Glossary: What is Software Supply Chain Security and How Does It Work?

What is Software Supply Chain Security and How Does It Work?

Enterprises rely on accelerated development processes to grow their business. For developers, this means a growing reliance on open-source libraries and other components. For DevOps, this means using CI/CD and automation for rapid, agile and standardized development. For CISOs and AppSec teams, this means they need to include software supply chain security in their security strategy. Software supply chain security refers to the practices and tools that can ensure development processes are secure, so no malicious code or vulnerabilities are introduced to the enterprise source code. In this blog post, we’ll show you how you can implement SSCS and strengthen your defenses against supply chain attacks. By following these practices, you can drive business innovation and ensure developers are free to code and build products that bring business value.

What is SSCS (Software Supply Chain Security)?

Software supply chain security is the set of practices, tools and technologies that ensure the integrity, security and reliability of the enterprise’s software development processes. This includes securing third-party libraries, open-source components, development platforms and even the infrastructure on which software is developed and deployed.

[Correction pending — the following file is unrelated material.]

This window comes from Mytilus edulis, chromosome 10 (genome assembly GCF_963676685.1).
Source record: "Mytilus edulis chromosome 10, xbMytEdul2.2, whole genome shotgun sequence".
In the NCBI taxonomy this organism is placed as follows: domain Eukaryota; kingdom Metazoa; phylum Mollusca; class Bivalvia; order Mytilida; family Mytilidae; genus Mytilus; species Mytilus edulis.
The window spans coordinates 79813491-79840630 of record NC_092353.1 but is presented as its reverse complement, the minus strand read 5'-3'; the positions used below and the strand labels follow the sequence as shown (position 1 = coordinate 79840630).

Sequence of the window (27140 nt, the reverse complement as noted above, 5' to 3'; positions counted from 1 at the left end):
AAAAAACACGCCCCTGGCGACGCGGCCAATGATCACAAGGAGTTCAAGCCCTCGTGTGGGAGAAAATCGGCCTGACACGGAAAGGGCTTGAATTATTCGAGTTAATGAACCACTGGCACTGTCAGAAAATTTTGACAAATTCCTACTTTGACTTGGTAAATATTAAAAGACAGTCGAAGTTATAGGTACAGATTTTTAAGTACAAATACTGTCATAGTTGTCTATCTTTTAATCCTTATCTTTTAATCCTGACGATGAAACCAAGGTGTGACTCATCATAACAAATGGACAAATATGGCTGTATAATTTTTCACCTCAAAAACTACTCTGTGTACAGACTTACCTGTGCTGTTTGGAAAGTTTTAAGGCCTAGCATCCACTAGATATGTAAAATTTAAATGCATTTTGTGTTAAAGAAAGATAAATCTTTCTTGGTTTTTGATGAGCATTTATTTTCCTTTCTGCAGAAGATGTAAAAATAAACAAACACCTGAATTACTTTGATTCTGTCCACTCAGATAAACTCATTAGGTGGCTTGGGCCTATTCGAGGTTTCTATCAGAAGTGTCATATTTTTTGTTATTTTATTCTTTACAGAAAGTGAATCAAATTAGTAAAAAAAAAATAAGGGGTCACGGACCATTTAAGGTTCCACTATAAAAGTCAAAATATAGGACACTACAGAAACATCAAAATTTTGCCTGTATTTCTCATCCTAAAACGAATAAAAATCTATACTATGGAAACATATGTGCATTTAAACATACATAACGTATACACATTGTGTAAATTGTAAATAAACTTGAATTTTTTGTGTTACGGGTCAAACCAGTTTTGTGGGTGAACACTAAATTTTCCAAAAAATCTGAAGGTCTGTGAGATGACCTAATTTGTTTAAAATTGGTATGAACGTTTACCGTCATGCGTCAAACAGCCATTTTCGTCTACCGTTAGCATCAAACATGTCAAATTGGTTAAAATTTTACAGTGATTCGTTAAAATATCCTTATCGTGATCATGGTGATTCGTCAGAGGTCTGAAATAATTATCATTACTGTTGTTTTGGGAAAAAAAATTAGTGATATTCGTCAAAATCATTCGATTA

Why is Software Supply Chain Security Important?

Modern development relies on multiple components: open-source libraries, commercial artifacts, distribution networks and more. These supply chain components can introduce vulnerabilities or malicious code, which can lead to data breaches and attacks on the enterprise. One of the most notorious examples of such an attack is the SolarWinds Orion breach, where attackers were able to infiltrate numerous high-profile networks by attacking their third party supplier. However, the SolarWinds attack was not unique. Attackers are constantly trying to infiltrate systems through the supply chain, be it through open-source, compromising developers’ laptops and more. With software supply chain security, enterprises protect against threats and risks, ensure high quality software delivery to end users and maintain their competitive advantage in the market.